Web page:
The NCAA’s decision Monday night to pull seven championship events from North Carolina was met with the usual rainbow of responses.
There was the comical:
“I genuinely look forward to the NCAA merging all men’s and women’s teams together as singular, unified, unisex teams,” said NCGOP spokesperson Kami Mueller.
There was the indignant:
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“The NCAA is punishing the State of North Carolina because it dares to stand up for the common-sense notion that everyone has a right to privacy, decency, and safety in bathrooms, showers, and locker rooms,” said the N.C. Values Coalition.
From those caught in the middle, there was the plea:
“We welcome a speedy resolution of these issues from the courts,” said University of North Carolina system president Margaret Spellings.
But each response, along with a lot of others, missed a critical point the NCAA made Monday:
This is about more than bathrooms.
That was very clear in the NCAA’s statement, which gave four reasons North Carolina was being singled out. At the top of the list?
“North Carolina laws invalidate any local law that treats sexual orientation as a protected class or has a purpose to prevent discrimination against lesbian, gay, bisexual or transgender individuals.”
Specifically, HB2 invalidated Charlotte’s non-discrimination ordinance, which offered protections in businesses and public accommodations to the LGBT community. HB2 also told any cities that were thinking of doing the same not to bother.
Too often, this part of HB2 gets forgotten in the debate about bathrooms. But the whole of the law, not just the bad bathroom provision, is what prompted the NCAA to pull its championships out of our state.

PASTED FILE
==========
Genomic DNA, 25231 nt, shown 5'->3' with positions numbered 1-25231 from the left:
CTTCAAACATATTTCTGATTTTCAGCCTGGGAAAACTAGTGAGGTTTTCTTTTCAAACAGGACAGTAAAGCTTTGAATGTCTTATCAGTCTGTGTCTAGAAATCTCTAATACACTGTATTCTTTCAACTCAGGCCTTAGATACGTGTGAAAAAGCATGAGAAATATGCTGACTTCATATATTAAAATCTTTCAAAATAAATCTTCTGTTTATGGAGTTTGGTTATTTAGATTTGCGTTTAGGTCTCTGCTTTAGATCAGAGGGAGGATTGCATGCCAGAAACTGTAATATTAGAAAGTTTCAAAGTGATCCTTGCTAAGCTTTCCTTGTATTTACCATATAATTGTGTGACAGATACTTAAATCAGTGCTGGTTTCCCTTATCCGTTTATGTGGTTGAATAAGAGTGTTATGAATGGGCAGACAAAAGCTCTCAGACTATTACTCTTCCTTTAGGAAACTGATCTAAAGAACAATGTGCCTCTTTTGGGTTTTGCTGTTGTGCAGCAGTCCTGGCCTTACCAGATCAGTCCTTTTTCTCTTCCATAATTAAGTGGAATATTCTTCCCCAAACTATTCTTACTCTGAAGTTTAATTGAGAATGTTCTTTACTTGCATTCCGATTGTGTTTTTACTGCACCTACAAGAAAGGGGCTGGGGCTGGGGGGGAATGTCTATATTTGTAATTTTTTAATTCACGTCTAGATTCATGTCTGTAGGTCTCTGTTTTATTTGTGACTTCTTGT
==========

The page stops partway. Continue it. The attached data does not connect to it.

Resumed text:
That means even if North Carolina prevails in its dueling lawsuits with the Justice Department, and even if judges rule that the Obama administration went too far with its transgender guidelines for schools, there’s still a lot about HB2 that’s a problem.
A note: The ACLU has sued to stop HB2 from stripping the ability of cities to enact LGBT non-discrimination ordinances. But until federal protections are offered to LGBT individuals, it’s unlikely that judges will rewrite N.C. law, which allows lawmakers to tell local governments what they can’t do.
In other words: The courts won’t fix HB2 for North Carolina. It’s something N.C. lawmakers must do.
The NCAA spelled out how Monday. ACC Commissioner John Swofford hinted at the same hours later (which means that the ACC Football Championship in Charlotte also is in jeopardy). Those events – and the NBA All-Star Game – won’t return to North Carolina unless the state undoes the significant step backward it took on LGBT protections.
Intentionally or not, the NCGOP and NC Values Coalition missed that point Monday. But it’s always been true about HB2. This is about more than bathrooms. It’s about discrimination.
Peter St. Onge